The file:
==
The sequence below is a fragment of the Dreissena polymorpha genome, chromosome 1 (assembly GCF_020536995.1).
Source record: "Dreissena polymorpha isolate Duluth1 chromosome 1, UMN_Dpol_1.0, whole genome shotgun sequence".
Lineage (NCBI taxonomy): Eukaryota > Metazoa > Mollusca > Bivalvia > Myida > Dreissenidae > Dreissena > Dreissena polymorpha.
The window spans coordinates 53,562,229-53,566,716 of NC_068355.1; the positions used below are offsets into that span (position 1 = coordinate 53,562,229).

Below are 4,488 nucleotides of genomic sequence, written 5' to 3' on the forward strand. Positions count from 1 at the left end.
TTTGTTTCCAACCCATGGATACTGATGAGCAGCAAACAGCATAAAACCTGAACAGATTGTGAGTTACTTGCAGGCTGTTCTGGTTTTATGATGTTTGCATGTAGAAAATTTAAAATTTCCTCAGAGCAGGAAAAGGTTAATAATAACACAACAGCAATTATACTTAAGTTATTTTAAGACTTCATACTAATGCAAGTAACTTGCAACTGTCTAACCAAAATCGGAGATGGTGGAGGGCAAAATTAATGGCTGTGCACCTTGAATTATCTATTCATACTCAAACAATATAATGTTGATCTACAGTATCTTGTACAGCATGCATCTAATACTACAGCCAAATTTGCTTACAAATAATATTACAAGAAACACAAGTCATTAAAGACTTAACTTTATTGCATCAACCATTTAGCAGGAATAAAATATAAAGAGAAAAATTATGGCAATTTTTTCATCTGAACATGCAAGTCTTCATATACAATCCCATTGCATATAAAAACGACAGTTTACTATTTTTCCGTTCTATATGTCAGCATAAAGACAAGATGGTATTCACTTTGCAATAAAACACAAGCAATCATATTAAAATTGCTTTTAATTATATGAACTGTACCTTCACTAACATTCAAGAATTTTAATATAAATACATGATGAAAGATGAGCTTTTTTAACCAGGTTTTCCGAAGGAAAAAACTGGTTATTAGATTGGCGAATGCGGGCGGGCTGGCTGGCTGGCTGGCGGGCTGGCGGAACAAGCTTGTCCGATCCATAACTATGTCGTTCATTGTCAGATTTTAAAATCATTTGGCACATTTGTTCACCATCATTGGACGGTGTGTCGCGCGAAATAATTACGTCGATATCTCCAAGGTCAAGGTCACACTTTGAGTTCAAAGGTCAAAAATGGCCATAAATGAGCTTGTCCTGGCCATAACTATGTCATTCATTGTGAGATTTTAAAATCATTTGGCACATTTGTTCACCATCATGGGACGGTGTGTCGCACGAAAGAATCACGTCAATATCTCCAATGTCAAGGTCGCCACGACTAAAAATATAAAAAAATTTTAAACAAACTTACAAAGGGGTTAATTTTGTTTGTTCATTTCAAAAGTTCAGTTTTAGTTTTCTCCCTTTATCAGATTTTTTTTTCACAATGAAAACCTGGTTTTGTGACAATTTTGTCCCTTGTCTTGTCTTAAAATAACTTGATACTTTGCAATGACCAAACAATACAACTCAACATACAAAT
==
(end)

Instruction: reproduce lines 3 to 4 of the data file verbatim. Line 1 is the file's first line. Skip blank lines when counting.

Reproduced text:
Lineage (NCBI taxonomy): Eukaryota > Metazoa > Mollusca > Bivalvia > Myida > Dreissenidae > Dreissena > Dreissena polymorpha.
The window spans coordinates 53,562,229-53,566,716 of NC_068355.1; the positions used below are offsets into that span (position 1 = coordinate 53,562,229).